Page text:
Dr. Meikang Qiu of the Seidenberg School of Computer Science and Information Systems recently organized two conferences that were held in Beijing, China.
The 3rd annual IEEE International Conference on Cybersecurity and Cloud Computing and the 2nd annual IEEE International Conference of Scalable and Smart Cloud (SSC 2016) took place on June 25-27 at at Beihang University in China.
This academic event is a great gathering for scholars and professionals in the fields of cybersecurity, cloud computing, and smart computing. More than 60 delegates attended from more than 10 countries.
Dr. Lixin Tao, the Chair of the Computer Science Department (PLV) also attended the conference. Seidenberg faculty and PhD and DPS students at Seidenberg presented their recent research work, including 14 conference papers.
World famous professors Sun-Yuan Kung (Princeton University, IEEE Fellow) and Xiaodong Zhang (Ohio State University, IEEE/ACM Fellow) also exciting keynotes on Cloud Computing and Big Data.
Pace University was a major sponsor of the conference – and we are already looking forward to next year!
John “Vinnie” Monaco recently made an achievement that is a milestone in Seidenberg School history: he successfully defended his PhD dissertation and became the school’s first ever Doctor of Philosophy in Computer Science! We are absolutely delighted with Vinnie’s success and can’t wait to see where his new qualification takes him.
Vinnie’s dissertation, “Time Intervals as a Behavioral Biometric,” isn’t just significant for the Seidenberg School, but it is also important within the field of behavioral biometrics. We asked Vinnie to provide some insight into the research he did:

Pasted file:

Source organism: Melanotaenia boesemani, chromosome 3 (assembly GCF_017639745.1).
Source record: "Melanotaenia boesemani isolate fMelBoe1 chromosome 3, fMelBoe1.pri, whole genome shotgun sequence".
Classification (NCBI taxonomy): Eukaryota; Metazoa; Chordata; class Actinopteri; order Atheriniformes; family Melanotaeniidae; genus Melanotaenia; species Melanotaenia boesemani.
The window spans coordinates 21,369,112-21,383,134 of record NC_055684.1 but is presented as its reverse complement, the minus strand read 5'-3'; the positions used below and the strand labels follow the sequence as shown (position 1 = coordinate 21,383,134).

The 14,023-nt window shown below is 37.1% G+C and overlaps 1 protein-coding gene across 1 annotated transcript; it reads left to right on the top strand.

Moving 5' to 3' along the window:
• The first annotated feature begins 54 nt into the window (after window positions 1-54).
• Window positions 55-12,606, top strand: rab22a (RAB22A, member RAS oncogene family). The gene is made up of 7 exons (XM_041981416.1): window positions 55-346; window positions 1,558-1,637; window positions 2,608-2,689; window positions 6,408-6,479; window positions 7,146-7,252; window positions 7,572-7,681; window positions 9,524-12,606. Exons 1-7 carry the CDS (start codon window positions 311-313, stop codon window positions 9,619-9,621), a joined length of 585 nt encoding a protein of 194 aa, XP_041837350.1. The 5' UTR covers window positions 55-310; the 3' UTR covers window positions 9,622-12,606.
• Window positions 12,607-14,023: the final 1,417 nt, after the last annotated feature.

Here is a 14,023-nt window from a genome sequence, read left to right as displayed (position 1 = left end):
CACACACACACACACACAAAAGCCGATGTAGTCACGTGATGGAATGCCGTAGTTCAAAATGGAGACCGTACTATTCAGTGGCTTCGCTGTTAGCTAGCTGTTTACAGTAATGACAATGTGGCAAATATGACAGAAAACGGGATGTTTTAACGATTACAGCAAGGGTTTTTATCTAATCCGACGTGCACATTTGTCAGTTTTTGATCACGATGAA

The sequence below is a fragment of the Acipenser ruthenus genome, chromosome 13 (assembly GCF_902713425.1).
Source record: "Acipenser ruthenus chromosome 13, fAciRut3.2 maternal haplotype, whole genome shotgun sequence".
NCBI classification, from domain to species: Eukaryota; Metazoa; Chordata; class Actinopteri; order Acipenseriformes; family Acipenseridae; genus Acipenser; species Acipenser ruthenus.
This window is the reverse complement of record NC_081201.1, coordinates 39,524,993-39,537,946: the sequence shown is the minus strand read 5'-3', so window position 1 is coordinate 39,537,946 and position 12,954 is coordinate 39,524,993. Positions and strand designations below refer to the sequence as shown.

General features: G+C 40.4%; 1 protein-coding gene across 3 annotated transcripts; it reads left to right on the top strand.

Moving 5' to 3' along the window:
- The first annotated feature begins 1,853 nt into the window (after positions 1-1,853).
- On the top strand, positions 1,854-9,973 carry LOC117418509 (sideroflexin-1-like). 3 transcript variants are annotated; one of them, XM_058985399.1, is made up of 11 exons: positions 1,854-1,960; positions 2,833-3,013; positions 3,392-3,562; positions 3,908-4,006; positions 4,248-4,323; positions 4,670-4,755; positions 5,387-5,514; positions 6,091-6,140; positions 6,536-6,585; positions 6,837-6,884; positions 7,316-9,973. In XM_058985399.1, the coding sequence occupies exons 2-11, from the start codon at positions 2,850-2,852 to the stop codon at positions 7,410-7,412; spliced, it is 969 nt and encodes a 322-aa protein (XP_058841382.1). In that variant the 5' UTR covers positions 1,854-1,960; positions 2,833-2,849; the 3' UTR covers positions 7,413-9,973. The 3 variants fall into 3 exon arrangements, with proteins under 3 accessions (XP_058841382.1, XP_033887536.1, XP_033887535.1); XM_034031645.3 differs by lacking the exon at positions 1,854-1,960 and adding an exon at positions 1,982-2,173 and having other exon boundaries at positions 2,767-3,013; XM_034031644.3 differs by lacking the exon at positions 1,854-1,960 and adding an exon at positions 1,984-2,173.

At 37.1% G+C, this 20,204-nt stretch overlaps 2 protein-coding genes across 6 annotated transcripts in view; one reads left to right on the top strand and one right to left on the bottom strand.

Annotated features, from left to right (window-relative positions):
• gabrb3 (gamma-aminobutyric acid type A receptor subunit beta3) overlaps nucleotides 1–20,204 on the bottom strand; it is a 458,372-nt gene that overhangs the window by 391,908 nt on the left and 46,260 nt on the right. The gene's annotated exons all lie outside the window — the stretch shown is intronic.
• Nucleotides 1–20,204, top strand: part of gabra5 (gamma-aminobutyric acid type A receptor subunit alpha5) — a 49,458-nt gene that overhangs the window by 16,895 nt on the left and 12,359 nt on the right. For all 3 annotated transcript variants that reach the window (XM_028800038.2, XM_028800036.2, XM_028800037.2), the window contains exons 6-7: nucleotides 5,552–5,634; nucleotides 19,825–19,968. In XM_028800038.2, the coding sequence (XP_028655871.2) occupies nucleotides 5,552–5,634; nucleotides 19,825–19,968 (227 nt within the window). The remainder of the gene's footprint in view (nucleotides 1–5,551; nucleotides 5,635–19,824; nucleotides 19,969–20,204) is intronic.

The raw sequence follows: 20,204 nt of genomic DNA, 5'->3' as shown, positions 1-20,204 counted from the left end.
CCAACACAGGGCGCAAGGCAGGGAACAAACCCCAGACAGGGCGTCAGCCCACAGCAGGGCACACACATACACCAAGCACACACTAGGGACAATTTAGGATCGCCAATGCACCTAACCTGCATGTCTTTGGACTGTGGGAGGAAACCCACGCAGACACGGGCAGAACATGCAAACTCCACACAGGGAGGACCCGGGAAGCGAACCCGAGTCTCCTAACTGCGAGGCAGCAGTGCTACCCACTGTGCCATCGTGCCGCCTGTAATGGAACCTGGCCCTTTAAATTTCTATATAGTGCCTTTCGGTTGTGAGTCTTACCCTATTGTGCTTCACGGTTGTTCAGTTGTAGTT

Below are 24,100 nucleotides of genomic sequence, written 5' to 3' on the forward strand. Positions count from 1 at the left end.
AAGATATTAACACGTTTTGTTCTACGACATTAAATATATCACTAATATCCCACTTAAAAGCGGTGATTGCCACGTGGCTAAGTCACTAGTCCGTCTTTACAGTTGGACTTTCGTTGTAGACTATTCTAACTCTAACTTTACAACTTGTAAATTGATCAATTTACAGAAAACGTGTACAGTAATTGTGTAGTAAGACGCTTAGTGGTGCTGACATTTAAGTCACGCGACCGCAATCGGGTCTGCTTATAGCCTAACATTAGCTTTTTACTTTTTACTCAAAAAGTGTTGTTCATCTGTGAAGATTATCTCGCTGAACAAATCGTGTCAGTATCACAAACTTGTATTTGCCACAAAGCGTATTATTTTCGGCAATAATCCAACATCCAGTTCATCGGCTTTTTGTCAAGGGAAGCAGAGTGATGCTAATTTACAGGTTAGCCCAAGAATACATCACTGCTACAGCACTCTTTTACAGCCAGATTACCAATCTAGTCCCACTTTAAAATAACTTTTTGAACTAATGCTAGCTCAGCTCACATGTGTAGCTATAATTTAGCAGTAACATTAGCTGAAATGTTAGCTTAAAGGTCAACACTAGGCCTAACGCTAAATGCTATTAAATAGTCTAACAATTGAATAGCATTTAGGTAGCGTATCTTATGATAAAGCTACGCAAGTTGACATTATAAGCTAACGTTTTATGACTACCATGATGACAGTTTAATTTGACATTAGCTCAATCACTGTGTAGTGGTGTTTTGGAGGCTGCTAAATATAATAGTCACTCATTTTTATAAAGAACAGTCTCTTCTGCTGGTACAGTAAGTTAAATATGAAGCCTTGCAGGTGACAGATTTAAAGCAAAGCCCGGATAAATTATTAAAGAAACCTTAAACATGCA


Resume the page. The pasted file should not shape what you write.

“My work attempts to identify people based on the way they behave over time,” says Vinnie. “The model I proposed utilizes individual differences in temporal behavior across a range of scales, such as typing, sending emails, initiating financial transactions, or visiting the White House. The significance of this is that only event timestamps are required. This breaks down the privacy barrier that was thought to exist using tools that provide spatial anonymity, such as TOR, and calls for new identity-masking techniques. To be truly anonymous in the 21st century, a person has to not only hide their IP address or location; they have to also mask their behavior in some way.”
Pretty amazing stuff!
Vinnie’s defense was overseen by his dissertation committee (pictured, from left to right, Dr. Lixin Tao, Dr. Vinnie Monaco, Dr. Charles Tappert, and Dr. Meikang Qui).
On his impact at the Seidenberg School, Vinnie said: “I’m proud to have been the first PhD graduate from Seidenberg. I think that the school is starting to attract a greater number of quality researchers, both students and faculty, and I’m confident that the Seidenberg School will continue to be recognized as a leading institution in behavioral cybersecurity research.”
Congratulations to Dr. Monaco on his enormous achievement!